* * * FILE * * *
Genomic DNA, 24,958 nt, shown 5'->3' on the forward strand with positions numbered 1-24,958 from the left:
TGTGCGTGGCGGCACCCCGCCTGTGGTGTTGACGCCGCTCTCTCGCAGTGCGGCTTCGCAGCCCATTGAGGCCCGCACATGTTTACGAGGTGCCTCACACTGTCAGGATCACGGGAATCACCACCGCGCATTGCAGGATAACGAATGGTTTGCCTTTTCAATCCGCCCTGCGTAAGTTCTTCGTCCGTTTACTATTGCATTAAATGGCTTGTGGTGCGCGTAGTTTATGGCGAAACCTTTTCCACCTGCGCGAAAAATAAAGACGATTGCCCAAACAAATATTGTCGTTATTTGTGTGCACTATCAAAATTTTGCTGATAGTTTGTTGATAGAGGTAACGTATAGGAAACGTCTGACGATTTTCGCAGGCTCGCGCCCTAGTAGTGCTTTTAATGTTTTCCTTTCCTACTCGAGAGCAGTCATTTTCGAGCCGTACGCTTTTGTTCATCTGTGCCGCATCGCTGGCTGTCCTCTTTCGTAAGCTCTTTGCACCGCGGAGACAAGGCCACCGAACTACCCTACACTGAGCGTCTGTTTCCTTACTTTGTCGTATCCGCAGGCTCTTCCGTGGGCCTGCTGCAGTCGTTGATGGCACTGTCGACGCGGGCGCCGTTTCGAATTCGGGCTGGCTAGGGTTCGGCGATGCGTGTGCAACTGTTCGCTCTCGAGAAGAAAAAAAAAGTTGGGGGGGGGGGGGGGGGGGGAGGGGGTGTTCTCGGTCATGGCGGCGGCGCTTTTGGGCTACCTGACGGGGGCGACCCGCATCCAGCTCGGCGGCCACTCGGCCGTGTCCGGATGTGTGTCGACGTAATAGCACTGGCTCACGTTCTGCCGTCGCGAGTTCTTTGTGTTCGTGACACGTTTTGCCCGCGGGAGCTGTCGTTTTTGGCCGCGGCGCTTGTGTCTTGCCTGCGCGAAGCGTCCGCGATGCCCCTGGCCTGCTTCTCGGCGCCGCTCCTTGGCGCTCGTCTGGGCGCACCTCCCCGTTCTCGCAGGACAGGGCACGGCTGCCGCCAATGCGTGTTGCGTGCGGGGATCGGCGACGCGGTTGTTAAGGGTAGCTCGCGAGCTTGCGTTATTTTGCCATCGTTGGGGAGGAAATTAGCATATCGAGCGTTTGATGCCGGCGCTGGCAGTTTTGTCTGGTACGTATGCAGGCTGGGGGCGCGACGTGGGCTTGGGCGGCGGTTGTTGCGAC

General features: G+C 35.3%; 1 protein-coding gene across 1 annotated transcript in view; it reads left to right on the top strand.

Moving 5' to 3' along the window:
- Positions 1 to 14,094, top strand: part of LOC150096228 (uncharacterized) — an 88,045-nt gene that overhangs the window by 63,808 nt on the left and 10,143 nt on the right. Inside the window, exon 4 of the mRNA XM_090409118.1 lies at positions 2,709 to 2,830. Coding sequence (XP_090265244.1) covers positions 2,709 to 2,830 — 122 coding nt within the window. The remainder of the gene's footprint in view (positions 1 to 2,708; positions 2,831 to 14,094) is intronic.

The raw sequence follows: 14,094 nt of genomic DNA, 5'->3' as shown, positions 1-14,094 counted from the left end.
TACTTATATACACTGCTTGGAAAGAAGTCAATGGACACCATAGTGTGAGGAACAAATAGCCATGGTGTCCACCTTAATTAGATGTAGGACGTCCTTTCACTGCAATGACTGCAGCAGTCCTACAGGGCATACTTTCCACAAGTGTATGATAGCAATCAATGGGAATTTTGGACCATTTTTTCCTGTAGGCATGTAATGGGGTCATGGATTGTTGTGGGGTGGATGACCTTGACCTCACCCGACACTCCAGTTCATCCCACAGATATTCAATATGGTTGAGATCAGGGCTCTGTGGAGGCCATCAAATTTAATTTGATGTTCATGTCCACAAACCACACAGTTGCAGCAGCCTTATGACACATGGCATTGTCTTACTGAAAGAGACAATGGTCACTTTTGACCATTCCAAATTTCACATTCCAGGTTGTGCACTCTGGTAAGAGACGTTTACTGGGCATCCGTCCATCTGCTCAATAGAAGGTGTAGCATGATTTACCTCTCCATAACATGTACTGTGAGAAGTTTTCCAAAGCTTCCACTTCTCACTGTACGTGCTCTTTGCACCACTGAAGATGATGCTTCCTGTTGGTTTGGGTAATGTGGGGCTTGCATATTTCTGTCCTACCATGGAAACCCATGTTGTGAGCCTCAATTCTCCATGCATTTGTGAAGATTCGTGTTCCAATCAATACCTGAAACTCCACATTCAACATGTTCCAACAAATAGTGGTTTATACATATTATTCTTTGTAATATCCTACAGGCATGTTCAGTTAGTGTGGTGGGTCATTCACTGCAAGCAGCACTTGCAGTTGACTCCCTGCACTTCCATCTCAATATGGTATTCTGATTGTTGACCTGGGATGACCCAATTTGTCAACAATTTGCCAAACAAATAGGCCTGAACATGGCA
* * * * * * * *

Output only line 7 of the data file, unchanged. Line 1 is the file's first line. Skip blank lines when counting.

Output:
TACTTATATACACTGCTTGGAAAGAAGTCAATGGACACCATAGTGTGAGGAACAAATAGCCATGGTGTCCACCTTAATTAGATGTAGGACGTCCTTTCACTGCAATGACTGCAGCAGTCCTACAGGGCATACTTTCCACAAGTGTATGATAGCAATCAATGGGAATTTTGGACCATTTTTTCCTGTAGGCATGTAATGGGGTCATGGATTGTTGTGGGGTGGATGACCTTGACCTCACCCGACACTCCAGTTCATCCCACAGATATTCAATATGGTTGAGATCAGGGCTCTGTGGAGGCCATCAAATTTAATTTGATGTTCATGTCCACAAACCACACAGTTGCAGCAGCCTTATGACACATGGCATTGTCTTACTGAAAGAGACAATGGTCACTTTTGACCATTCCAAATTTCACATTCCAGGTTGTGCACTCTGGTAAGAGACGTTTACTGGGCATCCGTCCATCTGCTCAATAGAAGGTGTAGCATGATTTACCTCTCCATAACATGTACTGTGAGAAGTTTTCCAAAGCTTCCACTTCTCACTGTACGTGCTCTTTGCACCACTGAAGATGATGCTTCCTGTTGGTTTGGGTAATGTGGGGCTTGCATATTTCTGTCCTACCATGGAAACCCATGTTGTGAGCCTCAATTCTCCATGCATTTGTGAAGATTCGTGTTCCAATCAATACCTGAAACTCCACATTCAACATGTTCCAACAAATAGTGGTTTATACATATTATTCTTTGTAATATCCTACAGGCATGTTCAGTTAGTGTGGTGGGTCATTCACTGCAAGCAGCACTTGCAGTTGACTCCCTGCACTTCCATCTCAATATGGTATTCTGATTGTTGACCTGGGATGACCCAATTTGTCAACAATTTGCCAAACAAATAGGCCTGAACATGGCA